Temple Bar: still more Magaluf than Left Bank
I broke a golden rule recently: do not set foot in Dublin’s ‘cultural quarter’ after 6pm
This year, I will celebrate my 20th year as an adoptive Dubliner. In that time, apart from a brief fling I had with Paris, we have barely been apart. And inevitably, as with any long relationship, there are certain things I’ve had to do to keep the spark alive.
Not asking taxi drivers their views on immigration, for instance. Spending St Patrick’s Day somewhere else. And avoiding Temple Bar after 6pm.
But in the heat of my imminent move abroad, I appear to have got careless. I arranged to meet friends for dinner last weekend and, recklessly, we chose a restaurant in Temple Bar.
Crossing Dame Street to get there, we were still recognisably in Dublin. The buses thundering past; the smell of the warm tarmac mingling with the odour of Guinness and curry chips – it was all so reassuringly my adopted city that I had a nostalgic lump in my throat before I’d so much as packed a suitcase to leave.
But by the time we stepped on to Eustace Street, my pre-emptive homesickness had vanished – we might as well have been in Magaluf. Even early in the evening, with the temperature still in the low 20s, the atmosphere had all the charm of a nightclub urinal at 3am. Stag parties staggered around; day-trippers tripped past; those too out of it to do either slumped vacant-eyed in doorways.
In the restaurant where we ate an insipid, overpriced meal, staff told us that despite the stuffiness of the evening, they couldn’t open the tall glass windows surrounding the outdoor terrace because of the “undesirable elements” that would arrive and harass us.
When I moved to Dublin in 1993, the regeneration of Temple Bar was just beginning. Breathless reports about Ireland’s soon-to-be sophisticated, bohemian cultural quarter filled the newspapers – I know, I wrote some of the articles. Back then, the harshest criticism anyone levelled at the area was that it might end up leading to a “ghettoisation of the arts”, or that, as this newspaper put it, “the scale of the development plan [could] conflict jarringly with the still existing pattern of dilapidated backstreets [where] artists can be glimpsed hoisting damp canvasses up crumbling stairwells”.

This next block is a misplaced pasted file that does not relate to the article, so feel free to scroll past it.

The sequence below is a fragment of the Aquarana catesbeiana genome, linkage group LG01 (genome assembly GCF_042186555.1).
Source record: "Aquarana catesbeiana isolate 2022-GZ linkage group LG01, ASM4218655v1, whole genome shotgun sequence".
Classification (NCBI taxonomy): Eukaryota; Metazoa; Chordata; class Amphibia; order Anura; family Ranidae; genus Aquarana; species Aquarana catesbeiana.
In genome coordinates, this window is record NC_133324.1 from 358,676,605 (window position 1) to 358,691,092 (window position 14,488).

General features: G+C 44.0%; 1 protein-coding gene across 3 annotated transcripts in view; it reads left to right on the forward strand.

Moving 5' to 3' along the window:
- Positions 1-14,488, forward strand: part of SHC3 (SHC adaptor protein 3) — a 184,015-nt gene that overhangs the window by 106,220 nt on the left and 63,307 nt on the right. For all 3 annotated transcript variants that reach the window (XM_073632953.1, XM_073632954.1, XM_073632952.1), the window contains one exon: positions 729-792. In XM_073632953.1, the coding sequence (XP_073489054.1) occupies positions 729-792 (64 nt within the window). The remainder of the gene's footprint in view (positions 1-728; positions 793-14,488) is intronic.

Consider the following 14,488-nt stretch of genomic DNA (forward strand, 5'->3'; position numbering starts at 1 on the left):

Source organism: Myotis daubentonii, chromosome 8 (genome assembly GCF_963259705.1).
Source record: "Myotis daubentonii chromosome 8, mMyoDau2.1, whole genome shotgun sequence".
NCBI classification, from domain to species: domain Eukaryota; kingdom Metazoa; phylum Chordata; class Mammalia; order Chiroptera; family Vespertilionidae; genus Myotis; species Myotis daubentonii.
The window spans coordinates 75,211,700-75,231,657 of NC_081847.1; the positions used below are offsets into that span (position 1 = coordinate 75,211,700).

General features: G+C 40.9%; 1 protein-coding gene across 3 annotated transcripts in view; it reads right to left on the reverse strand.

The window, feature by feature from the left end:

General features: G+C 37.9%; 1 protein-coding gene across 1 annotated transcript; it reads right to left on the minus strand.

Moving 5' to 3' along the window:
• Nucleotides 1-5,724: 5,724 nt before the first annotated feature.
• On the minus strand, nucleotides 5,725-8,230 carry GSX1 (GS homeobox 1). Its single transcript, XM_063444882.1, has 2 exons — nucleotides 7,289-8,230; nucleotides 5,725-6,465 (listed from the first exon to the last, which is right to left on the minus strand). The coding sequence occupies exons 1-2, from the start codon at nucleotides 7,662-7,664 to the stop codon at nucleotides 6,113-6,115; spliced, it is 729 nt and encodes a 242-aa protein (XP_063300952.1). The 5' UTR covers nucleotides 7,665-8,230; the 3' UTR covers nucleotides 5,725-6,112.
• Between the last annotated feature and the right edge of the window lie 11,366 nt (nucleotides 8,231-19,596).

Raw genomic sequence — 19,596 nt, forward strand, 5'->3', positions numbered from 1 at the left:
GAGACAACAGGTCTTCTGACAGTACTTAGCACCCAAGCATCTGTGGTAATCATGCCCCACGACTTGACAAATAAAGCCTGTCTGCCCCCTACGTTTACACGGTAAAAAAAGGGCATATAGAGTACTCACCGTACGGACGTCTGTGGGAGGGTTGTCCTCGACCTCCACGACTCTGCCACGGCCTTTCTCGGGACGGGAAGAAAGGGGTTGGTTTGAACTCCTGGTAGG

Today the stairwells are no longer crumbling, and the only thing being hoisted up them last Friday night was revellers too drunk to stay upright. On the street after our meal, the “unique character” of the place seemed to be best summed up by the placards advertising lapdancing clubs, the hen parties tottering precariously across the cobblestones, and the lakes of vomit. (Aimee Mann, on a visit to Dublin a few years ago, was equally impressed by this aspect of the authentic Temple Bar experience. She said: “I’ve never seen so many pools of vomit in my life.”)
Yet despite all this, Temple Bar ranks 54th in the TripAdvisor list of the top 248 things to do in Dublin. Granted, this list also includes Busáras, so it’s arguably not all that selective.
To be fair, Temple Bar is not without genuine attractions: the Gutter Bookshop is one of the best independent bookshops in the country; and it has the Ark, the Gallery of Photography, the Irish Film Institute, the markets and a handful of small boutiques.
But these all seem to be supporting the main act – and that’s the pubs. Temple Bar has a pub for every taste – as long as it’s big, loud, expensive and comes complete with diddly-eye playing on an endless loop and shillelaghs hanging from the ceiling. In the end, judging by the TripAdvisor reviews, it is these that are pulling in the punters, all eager to guzzle their taste of “authentic Irish craic” and then throw it all back up into the gutter.
It may not be too late for Ireland’s once-promised cultural mecca. The Temple Bar Cultural Trust is being wound up, amid controversy over the construction of a €2.3 million rain-screen project for Meeting House Square. By the end of this year, its responsibilities will be transferred to the city council, and the area’s cultural remit “reviewed and developed” to reflect the needs of all stakeholders.
With the right kind of planning, it may yet become something closer to what was originally envisaged: a bit more Left Bank; a bit less Magaluf-on-the-Liffey.
But I won’t be holding my breath – not unless it’s to ward off the stench of vomit.